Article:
The market success proof is in the pudding of course and the numbers say Willamette Community's model does seem to mean something to their market because WMCB has been growing at about $1 million dollars of new deposits per month for a number of months now. They did grow by another $1M in January 2010 although Mr. Wood wasn't able to pinpoint any transfers directly attributable to Move Your Money. He takes the larger view attributing his bank's progress to what he sees to be a growing recognition by people that good banking is attractive to good people. I heartily agree with him. It's also my observation this blossoming of American common sense intuition is something the Move Your Money campaign has tapped into and helped amplify but not invented. It's been there all along and it's not going to go away.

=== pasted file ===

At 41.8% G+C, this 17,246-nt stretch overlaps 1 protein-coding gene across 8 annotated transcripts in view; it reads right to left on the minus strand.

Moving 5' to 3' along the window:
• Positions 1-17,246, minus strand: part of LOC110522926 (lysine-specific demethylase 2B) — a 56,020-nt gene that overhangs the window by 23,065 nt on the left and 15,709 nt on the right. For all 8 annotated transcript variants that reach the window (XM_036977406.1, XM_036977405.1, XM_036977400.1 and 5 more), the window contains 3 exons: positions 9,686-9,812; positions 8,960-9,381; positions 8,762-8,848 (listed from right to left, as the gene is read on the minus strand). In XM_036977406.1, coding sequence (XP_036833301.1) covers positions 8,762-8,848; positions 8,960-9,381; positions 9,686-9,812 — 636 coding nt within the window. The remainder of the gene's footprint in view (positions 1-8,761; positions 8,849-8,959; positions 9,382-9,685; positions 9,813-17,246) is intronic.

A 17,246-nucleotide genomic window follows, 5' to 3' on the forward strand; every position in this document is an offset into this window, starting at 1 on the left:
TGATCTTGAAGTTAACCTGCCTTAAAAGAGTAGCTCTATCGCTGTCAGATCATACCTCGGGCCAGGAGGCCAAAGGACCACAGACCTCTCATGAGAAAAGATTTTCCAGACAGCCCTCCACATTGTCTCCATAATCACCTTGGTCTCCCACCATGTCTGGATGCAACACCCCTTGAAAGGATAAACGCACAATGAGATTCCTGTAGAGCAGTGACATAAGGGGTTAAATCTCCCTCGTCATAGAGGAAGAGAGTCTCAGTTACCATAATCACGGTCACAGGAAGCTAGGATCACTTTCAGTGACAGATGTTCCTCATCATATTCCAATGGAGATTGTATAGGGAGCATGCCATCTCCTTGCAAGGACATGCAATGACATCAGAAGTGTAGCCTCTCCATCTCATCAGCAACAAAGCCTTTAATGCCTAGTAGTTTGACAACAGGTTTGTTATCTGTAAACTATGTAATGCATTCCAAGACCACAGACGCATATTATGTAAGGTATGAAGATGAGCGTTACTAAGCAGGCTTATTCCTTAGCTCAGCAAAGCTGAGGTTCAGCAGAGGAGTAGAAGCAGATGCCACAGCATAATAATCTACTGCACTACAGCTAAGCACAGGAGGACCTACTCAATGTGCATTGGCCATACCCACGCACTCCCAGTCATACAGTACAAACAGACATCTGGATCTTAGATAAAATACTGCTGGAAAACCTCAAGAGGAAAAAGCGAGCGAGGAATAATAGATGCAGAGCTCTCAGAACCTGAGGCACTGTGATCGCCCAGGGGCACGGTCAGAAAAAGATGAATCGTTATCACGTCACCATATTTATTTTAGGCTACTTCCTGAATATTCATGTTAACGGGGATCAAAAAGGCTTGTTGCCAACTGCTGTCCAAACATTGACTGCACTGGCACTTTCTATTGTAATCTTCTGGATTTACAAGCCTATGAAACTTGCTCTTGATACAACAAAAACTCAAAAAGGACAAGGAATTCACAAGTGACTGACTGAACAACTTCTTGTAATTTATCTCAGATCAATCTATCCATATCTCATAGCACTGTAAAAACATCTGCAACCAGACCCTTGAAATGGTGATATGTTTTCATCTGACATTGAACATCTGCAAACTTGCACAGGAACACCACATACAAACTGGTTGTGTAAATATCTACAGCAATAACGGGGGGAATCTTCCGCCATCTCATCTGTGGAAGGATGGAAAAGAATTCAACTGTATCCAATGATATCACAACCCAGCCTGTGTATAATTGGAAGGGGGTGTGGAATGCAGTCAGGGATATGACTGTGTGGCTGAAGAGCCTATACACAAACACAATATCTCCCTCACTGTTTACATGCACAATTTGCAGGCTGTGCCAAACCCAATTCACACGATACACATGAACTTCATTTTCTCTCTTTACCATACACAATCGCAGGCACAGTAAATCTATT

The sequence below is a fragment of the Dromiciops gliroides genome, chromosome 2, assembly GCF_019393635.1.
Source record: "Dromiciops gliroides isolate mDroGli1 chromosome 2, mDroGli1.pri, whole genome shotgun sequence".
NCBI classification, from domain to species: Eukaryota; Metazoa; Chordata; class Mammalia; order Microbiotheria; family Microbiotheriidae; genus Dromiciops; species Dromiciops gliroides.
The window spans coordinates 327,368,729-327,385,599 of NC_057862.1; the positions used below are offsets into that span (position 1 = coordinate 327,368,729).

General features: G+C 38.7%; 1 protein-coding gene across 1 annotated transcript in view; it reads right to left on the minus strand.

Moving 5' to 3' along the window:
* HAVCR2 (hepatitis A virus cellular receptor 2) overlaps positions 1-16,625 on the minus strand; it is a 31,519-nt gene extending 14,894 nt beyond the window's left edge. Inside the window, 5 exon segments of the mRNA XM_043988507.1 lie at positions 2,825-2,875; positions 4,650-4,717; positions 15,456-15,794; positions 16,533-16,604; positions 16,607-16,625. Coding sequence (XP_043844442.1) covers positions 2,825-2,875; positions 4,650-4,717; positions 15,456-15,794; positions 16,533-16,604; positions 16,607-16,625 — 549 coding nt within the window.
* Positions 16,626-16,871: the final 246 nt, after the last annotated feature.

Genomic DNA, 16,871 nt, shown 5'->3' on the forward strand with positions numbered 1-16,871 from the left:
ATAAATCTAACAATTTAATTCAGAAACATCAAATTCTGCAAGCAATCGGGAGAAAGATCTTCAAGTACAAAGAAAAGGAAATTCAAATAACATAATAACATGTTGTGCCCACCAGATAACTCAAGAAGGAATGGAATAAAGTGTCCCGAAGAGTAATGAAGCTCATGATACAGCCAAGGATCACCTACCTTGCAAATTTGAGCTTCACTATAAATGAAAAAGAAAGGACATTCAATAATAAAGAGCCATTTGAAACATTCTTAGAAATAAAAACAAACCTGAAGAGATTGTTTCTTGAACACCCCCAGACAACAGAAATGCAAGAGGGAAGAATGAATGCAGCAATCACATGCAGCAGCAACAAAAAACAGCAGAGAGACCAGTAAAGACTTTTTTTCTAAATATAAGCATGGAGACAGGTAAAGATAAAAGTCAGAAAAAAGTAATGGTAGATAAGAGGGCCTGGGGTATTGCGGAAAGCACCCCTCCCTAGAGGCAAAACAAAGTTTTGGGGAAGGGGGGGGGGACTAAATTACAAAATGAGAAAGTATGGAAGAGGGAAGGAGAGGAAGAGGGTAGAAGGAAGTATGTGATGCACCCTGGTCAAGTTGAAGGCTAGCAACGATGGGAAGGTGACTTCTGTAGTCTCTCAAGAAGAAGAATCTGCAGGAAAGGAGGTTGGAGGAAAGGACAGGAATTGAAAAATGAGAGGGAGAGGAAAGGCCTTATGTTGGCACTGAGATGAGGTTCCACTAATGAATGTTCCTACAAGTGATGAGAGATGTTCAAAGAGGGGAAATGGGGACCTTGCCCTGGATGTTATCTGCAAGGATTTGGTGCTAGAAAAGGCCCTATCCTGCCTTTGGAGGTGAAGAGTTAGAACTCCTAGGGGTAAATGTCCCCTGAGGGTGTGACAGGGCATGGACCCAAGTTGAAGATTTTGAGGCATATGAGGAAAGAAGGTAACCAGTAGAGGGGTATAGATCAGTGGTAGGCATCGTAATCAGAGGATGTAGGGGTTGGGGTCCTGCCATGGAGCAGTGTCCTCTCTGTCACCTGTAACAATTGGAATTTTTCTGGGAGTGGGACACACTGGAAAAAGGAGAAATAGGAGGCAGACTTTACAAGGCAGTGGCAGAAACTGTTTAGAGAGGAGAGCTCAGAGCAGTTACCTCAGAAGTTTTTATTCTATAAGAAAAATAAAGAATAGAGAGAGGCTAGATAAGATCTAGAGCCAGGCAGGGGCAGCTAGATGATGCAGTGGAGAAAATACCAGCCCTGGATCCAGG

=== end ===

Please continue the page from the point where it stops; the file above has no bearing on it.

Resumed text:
Dave Wood and company are not sitting still. They want more business in the Portland area and their IRA bank report readout shows they are indeed investing to grow in that direction. We track an 86% efficiency ratio for the bank which gets to today's bank math lesson. Efficiency ratio is a measure of how much money it costs a bank to make a buck. The classic benchmark number is 65% which means it costs 65 cents of expenses to earn one dollar of revenue. Lower numbers mean you are coasting on a platform of loyal depositors. Higher numbers mean you are expending more effort to either attract new customers or retain skittish ones. The worst business scenario is drowning in marketing costs the way Pasadena's IndyMac was in May 2008 at an efficiency ratio of 236% chasing what bankers call "hot money" -- opportunistic CD's with little or no loyalty to the bank. What I like about WMCB is that they are working on growing by emphasizing a quality small business lending model sitting on top of a platform of superior quality core deposits -- that's your local deposits to you people of Portland who sent all those emails complaining there weren't enough of these kinds of banks in your area. If it helps you to take the measure of the man, Dave Wood's quote is "I'll put my group of twenty up against any big bank in this town any day." Semper Fi Dave!